e.g. paracetamol + codeine (Codalgin, Comfarol Forte, Mersyndol Day Strength, Painstop For Children Day-Time Pain Reliever, Panadeine, Panadeine Forte, Panadeine Extra, Prodeine, Prodeine Forte)

e.g. ibuprofen + codeine (Nurofen Plus, Panafen Plus)

e.g. paracetamol + codeine + doxylamine (Codalgin Plus, Fiorinal, Mersyndol, Panalgesic, Tensodeine)

  • these products contain two or more ingredients that relieve pain in different ways
  • try single-ingredient products first, and if these do not give adequate pain relief, then try combination products
  • see the warnings above relating to individual ingredients
  • codeine may cause drowsiness and constipation
  • doxylamine is sedating and may be helpful if the pain is particularly severe: it is not suitable for people with certain medical conditions, so talk to your pharmacist first

Medicines for nausea with migraine

e.g. prochlorperazine (packet of 10 or fewer tablets) (APO-Prochlorperazine Nausea Relief Tablets)

e.g. prochlorperazine tablets or suppositories (Stemetil)

  • only available for treatment of nausea associated with migraine
  • can cause drowsiness, so do not drive or operate machinery while taking, and avoid alcohol
  • rare side effects include face or muscle twitches; if this happens, stop taking it and see your pharmacist
  • tablets are not suitable for children
  • should be used with an analgesic for migraine

Medicines for nausea and vomiting + pain relief

e.g. paracetamol + metoclopramide (Anagraine)

  • when you have a migraine your stomach slows down and medicines take longer to work; metoclopramide prevents this, and relieves nausea and vomiting
  • metoclopramide can cause drowsiness, so do not drive or operate machinery while taking, and avoid alcohol
  • avoid this product in children under the age of 12
  • rare side effects of metoclopramide include face or muscle twitches; if this happens, stop taking it and see your pharmacist

Migraine-specific medicine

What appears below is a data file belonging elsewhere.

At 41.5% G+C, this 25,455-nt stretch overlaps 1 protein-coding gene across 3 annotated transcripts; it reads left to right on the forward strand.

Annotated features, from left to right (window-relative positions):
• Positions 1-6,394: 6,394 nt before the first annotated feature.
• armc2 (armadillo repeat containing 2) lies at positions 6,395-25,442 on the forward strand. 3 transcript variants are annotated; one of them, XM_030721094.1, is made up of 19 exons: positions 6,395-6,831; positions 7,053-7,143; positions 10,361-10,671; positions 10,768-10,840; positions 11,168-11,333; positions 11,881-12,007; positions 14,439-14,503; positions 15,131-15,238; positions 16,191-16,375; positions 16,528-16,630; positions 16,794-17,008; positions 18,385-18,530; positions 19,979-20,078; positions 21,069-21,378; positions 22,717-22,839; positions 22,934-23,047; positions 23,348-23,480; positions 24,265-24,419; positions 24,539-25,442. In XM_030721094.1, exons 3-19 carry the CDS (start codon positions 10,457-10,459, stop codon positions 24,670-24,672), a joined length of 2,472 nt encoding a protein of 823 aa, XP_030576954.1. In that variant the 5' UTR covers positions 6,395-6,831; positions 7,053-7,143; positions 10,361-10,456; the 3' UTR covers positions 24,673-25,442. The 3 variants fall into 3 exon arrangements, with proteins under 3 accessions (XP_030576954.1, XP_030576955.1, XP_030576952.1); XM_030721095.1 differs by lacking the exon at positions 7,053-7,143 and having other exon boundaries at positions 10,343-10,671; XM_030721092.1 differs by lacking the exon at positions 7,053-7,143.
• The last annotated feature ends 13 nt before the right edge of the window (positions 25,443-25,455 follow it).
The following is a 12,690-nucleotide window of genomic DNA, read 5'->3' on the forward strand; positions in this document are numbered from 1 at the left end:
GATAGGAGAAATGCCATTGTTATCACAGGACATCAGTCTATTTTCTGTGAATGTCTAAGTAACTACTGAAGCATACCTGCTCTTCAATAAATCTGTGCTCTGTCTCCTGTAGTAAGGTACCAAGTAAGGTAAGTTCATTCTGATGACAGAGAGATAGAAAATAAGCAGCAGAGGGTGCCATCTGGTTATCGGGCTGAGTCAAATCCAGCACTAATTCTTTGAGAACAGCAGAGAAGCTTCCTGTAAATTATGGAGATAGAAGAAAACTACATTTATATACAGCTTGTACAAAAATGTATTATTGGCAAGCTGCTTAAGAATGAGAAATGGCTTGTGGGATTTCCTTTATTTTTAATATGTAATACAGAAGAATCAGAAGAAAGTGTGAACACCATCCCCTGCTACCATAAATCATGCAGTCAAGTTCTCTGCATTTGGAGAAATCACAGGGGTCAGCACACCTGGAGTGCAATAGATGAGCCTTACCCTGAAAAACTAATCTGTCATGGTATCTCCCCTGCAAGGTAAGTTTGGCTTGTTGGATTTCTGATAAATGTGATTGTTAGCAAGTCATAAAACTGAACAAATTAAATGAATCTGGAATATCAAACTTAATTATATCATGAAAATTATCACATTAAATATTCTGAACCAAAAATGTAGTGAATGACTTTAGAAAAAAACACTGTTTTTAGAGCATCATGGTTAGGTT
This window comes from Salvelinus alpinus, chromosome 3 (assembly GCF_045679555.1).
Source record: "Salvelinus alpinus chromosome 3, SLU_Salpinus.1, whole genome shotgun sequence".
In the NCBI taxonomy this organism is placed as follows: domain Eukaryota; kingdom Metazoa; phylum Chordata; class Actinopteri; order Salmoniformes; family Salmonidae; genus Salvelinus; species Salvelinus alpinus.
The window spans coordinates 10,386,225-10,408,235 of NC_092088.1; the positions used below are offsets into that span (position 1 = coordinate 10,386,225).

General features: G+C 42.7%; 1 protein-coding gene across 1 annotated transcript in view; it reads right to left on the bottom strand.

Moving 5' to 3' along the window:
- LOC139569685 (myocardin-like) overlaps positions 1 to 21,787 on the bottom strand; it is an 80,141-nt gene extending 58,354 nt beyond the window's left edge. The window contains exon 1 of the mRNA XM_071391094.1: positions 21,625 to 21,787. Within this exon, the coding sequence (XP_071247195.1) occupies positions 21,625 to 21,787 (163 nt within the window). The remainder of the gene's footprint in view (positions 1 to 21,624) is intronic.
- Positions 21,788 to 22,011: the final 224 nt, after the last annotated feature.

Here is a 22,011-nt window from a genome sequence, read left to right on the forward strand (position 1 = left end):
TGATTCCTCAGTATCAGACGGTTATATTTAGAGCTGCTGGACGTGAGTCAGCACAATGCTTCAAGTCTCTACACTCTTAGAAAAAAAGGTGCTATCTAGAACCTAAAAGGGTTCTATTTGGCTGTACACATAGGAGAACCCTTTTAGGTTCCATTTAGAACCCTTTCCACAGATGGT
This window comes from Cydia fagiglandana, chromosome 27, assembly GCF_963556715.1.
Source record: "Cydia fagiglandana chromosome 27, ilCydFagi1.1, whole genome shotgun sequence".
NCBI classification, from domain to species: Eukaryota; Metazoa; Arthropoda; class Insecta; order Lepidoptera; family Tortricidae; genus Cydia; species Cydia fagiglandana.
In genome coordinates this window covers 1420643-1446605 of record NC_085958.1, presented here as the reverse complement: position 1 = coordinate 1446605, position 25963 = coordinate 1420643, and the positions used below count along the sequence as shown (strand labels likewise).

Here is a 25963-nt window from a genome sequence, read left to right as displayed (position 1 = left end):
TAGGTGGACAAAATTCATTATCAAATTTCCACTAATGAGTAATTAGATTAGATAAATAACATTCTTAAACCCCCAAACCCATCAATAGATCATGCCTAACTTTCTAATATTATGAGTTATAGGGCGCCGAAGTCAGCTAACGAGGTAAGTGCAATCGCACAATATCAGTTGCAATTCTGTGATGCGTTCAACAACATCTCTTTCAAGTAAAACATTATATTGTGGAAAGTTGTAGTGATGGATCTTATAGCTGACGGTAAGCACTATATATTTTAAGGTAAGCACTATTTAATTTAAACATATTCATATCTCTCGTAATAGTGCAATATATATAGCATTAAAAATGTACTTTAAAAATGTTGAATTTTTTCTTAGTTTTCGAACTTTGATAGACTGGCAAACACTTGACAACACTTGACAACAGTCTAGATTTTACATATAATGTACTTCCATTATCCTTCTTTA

Triptan medicines

e.g. sumatriptan (Imigran, Sumagran Aspen, naratriptan (Naramig), zolmitriptan (Zomig)

  • triptan medications specifically treat migraines and work best if taken as soon as the headache starts. It may not be effective if taken during the aura phase before a headache starts
  • these medicines can only be used in people who have had migraines diagnosed by a doctor
  • they work in a few hours; if the migraine returns after 2 hours a second tablet can help
  • maximum dosage depends on the triptan used; refer to a pharmacist or packet instructions for advice
  • if the first tablet does not work, try another pain reliever, such as ibuprofen (a non-steroidal anti-inflammatory (NSAID) medicine, as detailed above). Another dose of the triptan should not be given
    they may interact with other medicines and herbal preparations, such as St John’s wort; check with your pharmacist
  • triptans are usually well tolerated, although some people may experience sensations of tingling, warmth, weakness, dizziness or nausea; see your pharmacist if you experience these symptoms
  • triptans may not be suitable for some people, such as pregnant women, children or those with heart disease; check with your pharmacist
  • if you do not respond to one triptan, the doctor may decide to try another one
  • take care not to overuse triptans, as this may contribute to headaches
  • other medications for migraine, such as cafergot, clonidine, and pizotifen are also available on a prescription from a doctor

More Information

Availability of medicines

  • GENERAL SALE available through pharmacies and possibly other retail outlets.
  • PHARMACY ONLY available for sale through pharmacies only.
  • PHARMACIST ONLY may only be sold by a pharmacist.
  • PRESCRIPTION ONLY available only with a prescription from your doctor or other health professional.

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Last Reviewed: 07/12/2009